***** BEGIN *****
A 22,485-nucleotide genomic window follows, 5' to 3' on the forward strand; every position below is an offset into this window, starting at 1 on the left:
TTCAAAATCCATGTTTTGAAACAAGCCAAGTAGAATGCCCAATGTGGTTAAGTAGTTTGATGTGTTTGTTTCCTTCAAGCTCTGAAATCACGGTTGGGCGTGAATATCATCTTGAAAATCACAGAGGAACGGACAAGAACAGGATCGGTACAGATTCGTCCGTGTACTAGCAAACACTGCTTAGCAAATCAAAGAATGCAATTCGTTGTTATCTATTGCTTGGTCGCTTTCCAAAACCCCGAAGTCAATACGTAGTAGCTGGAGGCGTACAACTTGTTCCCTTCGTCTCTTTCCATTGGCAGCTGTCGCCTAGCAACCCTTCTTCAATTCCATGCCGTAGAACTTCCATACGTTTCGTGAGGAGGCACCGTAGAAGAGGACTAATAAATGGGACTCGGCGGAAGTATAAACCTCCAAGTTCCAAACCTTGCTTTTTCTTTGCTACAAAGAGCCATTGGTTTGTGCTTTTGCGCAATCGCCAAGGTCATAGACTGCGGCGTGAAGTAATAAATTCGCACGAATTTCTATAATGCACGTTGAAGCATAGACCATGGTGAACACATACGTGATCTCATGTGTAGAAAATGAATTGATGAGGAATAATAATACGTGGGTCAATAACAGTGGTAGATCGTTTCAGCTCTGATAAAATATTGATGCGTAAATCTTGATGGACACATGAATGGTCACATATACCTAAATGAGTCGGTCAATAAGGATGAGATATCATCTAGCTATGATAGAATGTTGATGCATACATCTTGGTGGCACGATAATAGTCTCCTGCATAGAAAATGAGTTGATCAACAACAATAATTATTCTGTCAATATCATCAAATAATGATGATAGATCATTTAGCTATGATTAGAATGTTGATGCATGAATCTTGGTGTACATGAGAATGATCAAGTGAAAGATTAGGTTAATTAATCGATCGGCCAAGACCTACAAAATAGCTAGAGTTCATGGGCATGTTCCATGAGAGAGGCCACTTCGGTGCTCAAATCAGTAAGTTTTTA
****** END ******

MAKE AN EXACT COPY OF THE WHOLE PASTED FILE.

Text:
A 22,485-nucleotide genomic window follows, 5' to 3' on the forward strand; every position below is an offset into this window, starting at 1 on the left:
TTCAAAATCCATGTTTTGAAACAAGCCAAGTAGAATGCCCAATGTGGTTAAGTAGTTTGATGTGTTTGTTTCCTTCAAGCTCTGAAATCACGGTTGGGCGTGAATATCATCTTGAAAATCACAGAGGAACGGACAAGAACAGGATCGGTACAGATTCGTCCGTGTACTAGCAAACACTGCTTAGCAAATCAAAGAATGCAATTCGTTGTTATCTATTGCTTGGTCGCTTTCCAAAACCCCGAAGTCAATACGTAGTAGCTGGAGGCGTACAACTTGTTCCCTTCGTCTCTTTCCATTGGCAGCTGTCGCCTAGCAACCCTTCTTCAATTCCATGCCGTAGAACTTCCATACGTTTCGTGAGGAGGCACCGTAGAAGAGGACTAATAAATGGGACTCGGCGGAAGTATAAACCTCCAAGTTCCAAACCTTGCTTTTTCTTTGCTACAAAGAGCCATTGGTTTGTGCTTTTGCGCAATCGCCAAGGTCATAGACTGCGGCGTGAAGTAATAAATTCGCACGAATTTCTATAATGCACGTTGAAGCATAGACCATGGTGAACACATACGTGATCTCATGTGTAGAAAATGAATTGATGAGGAATAATAATACGTGGGTCAATAACAGTGGTAGATCGTTTCAGCTCTGATAAAATATTGATGCGTAAATCTTGATGGACACATGAATGGTCACATATACCTAAATGAGTCGGTCAATAAGGATGAGATATCATCTAGCTATGATAGAATGTTGATGCATACATCTTGGTGGCACGATAATAGTCTCCTGCATAGAAAATGAGTTGATCAACAACAATAATTATTCTGTCAATATCATCAAATAATGATGATAGATCATTTAGCTATGATTAGAATGTTGATGCATGAATCTTGGTGTACATGAGAATGATCAAGTGAAAGATTAGGTTAATTAATCGATCGGCCAAGACCTACAAAATAGCTAGAGTTCATGGGCATGTTCCATGAGAGAGGCCACTTCGGTGCTCAAATCAGTAAGTTTTTA